Re-traumatization Cycle: Sexual Abuse, Post-Traumatic Stress Disorder and Sexual Risk Behaviors among Club Drug Users

Joana Corrêa de Magalhães Narvaez, Lysa Remy, Mariane Bagatin Bermudez, Juliana Nichterwitz Scherer, Felipe Ornell, Hilary Surratt, Steven P. Kurtz, Flavio Pechansky

Research output: Contribution to journalArticlepeer-review

10 Scopus citations


Background: Club drug users are high risk and vulnerable population for adverse drug-related consequences and sexual risk behaviors. Few investigations have addressed the possible interrelationship between early trauma and PTSD among young club drug using populations. Objective: Exposure to traumatic experiences–especially in childhood, has been linked to risk behaviors exposure and substance use disorder. This study aimed to assess and compare drug use patterns and the presence of childhood sexual abuse (CSA) experiences among ecstasy and LSD users with and without Posttraumatic Stress Disorder (PTSD). Method: This cross-sectional study employed targeted sampling and ethnographic mapping approaches via face-to-face interviews conducted at bars and electronic music festivals. The Global Appraisal of Individual Needs questionnaire was used as the primary assessment instrument. Participants were from 18 to 39 years of age, had used ecstasy and/or LSD in the 90 days prior to the interview, and were not in treatment for alcohol and other drug problems. Results: Out of the 240 participants, 123 (51.2%) presented PTSD symptoms. Those presenting PTSD were younger, less educated, with lower income, and presented higher drug use severity than those without PTSD symptoms. Moreover, a higher prevalence of sexual risk behavior was verified among those with PTSD. There was an association between PTSD symptoms and CSA history, where 64.2% of individuals with PTSD also presented CSA, compared to 47% among those without PTSD (p =.028). Individuals with co-occurring history of CSA and PTSD symptoms reported earlier use of ecstasy, LSD, and cocaine compared to individuals with a history of CSA but without PTSD. Conclusions: In the present study, participants with a history of PTSD demonstrate a history of CSA, as well as pronounced severity in several areas–precocity of use, severity of addiction, and greater exposure to situations of sexual risk. Thus, a cycle of traumatization may be established through early potential trauma, which can remain unprocessed and contribute to earlier and more severe substance use and sexual risk behaviors. Identification of PTSD symptoms and risk for HIV and other STIs among young club drug users is critical to address focused treatment approaches for this vulnerable population.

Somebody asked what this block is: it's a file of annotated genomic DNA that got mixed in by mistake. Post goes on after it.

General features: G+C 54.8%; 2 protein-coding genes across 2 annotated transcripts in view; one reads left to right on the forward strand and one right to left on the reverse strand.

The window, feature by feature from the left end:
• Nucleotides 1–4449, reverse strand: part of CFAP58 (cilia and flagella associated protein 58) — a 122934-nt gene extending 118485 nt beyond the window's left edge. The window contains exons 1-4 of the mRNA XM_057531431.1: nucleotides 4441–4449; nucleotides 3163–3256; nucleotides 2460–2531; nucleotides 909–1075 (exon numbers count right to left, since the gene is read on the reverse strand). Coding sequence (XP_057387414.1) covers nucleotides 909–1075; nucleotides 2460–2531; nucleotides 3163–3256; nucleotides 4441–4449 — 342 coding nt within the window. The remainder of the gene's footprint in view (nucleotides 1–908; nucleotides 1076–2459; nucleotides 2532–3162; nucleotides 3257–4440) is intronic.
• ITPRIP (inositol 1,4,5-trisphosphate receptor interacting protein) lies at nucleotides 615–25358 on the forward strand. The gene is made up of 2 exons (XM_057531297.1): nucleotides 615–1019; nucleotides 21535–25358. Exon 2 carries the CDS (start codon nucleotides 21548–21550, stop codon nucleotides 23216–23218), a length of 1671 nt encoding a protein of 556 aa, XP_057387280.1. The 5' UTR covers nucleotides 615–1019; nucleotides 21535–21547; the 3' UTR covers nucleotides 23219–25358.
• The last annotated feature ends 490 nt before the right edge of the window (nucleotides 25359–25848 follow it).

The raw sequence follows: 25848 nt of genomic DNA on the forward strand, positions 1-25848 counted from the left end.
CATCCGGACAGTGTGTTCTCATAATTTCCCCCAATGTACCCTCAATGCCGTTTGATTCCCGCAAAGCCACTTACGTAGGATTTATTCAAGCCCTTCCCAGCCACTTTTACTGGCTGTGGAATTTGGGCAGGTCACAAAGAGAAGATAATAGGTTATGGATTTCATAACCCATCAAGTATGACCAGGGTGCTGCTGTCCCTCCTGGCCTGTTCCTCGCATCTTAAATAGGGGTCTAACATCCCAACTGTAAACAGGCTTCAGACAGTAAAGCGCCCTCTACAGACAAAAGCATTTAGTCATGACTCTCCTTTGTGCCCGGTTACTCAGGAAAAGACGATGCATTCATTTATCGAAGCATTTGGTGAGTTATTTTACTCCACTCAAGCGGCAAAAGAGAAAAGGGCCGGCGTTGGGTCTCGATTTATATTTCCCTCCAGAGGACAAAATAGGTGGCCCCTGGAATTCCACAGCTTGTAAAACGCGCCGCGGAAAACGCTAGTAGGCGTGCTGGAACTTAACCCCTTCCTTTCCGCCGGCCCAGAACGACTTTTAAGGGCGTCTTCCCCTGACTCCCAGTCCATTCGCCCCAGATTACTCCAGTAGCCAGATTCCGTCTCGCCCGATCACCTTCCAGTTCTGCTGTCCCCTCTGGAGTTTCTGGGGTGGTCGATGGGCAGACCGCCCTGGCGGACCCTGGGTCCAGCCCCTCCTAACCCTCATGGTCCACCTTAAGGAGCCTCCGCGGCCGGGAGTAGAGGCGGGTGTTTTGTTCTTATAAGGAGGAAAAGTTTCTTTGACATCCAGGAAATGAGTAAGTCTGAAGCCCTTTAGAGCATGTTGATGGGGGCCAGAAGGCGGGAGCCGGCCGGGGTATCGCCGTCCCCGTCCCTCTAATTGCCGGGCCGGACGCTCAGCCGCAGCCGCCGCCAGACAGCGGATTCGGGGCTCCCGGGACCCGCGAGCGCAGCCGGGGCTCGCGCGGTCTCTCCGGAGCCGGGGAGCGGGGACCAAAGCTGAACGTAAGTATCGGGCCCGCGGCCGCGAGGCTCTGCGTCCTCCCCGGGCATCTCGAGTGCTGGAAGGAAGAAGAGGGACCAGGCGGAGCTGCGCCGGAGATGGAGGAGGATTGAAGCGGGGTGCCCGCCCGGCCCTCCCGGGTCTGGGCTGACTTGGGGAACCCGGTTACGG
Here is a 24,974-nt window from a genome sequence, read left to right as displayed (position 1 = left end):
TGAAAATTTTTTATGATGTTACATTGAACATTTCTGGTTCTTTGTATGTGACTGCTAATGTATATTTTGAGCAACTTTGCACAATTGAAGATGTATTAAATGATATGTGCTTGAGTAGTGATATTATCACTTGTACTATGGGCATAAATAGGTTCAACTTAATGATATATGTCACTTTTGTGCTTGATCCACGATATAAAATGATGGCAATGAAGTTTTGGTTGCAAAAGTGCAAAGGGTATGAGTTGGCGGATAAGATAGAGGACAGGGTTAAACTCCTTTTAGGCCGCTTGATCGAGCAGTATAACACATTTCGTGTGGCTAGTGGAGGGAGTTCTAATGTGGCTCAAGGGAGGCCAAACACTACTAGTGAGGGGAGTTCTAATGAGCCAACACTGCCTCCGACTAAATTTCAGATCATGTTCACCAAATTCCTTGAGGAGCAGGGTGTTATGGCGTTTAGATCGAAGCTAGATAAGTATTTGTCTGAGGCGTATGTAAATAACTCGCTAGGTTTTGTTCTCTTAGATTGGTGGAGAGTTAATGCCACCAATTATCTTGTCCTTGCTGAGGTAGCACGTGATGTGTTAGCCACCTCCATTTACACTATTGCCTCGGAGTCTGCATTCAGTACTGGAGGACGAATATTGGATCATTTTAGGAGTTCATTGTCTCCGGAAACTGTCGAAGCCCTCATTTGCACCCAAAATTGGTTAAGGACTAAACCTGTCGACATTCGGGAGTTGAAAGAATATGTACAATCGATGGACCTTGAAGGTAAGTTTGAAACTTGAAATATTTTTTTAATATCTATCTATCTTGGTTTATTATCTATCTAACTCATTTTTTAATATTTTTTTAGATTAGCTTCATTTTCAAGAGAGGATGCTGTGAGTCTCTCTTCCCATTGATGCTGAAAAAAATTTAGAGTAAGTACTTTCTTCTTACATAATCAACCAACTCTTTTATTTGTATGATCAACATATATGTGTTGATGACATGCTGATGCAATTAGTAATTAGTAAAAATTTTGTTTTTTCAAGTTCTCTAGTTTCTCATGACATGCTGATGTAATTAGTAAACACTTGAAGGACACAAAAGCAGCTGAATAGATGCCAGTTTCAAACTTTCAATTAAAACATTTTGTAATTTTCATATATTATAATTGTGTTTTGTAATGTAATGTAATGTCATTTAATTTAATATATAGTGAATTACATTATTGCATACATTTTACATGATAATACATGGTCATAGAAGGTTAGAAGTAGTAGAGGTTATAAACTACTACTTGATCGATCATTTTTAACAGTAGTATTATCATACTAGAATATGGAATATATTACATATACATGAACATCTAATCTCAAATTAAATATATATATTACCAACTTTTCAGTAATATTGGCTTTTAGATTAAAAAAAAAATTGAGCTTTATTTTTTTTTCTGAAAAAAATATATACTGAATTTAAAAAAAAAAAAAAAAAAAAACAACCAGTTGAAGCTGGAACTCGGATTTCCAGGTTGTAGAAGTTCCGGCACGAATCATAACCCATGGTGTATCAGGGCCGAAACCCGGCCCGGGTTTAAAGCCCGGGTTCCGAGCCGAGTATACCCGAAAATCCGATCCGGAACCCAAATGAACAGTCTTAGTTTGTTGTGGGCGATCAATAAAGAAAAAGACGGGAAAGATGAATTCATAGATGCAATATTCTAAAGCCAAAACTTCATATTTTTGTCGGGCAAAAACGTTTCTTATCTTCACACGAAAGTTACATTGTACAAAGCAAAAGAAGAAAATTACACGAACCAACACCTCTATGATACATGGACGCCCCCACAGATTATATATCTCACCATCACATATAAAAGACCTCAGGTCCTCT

Original languageEnglish
Pages (from-to)1499-1508
Number of pages10
JournalSubstance Use and Misuse
Issue number9
StatePublished - Jul 29 2019

Bibliographical note

Publisher Copyright:
© 2019, © 2019 Taylor & Francis Group, LLC.


  • Trauma
  • club drug users
  • post-traumatic stress disorder
  • sexual abuse

ASJC Scopus subject areas

  • Medicine (miscellaneous)
  • Health(social science)
  • Public Health, Environmental and Occupational Health
  • Psychiatry and Mental health


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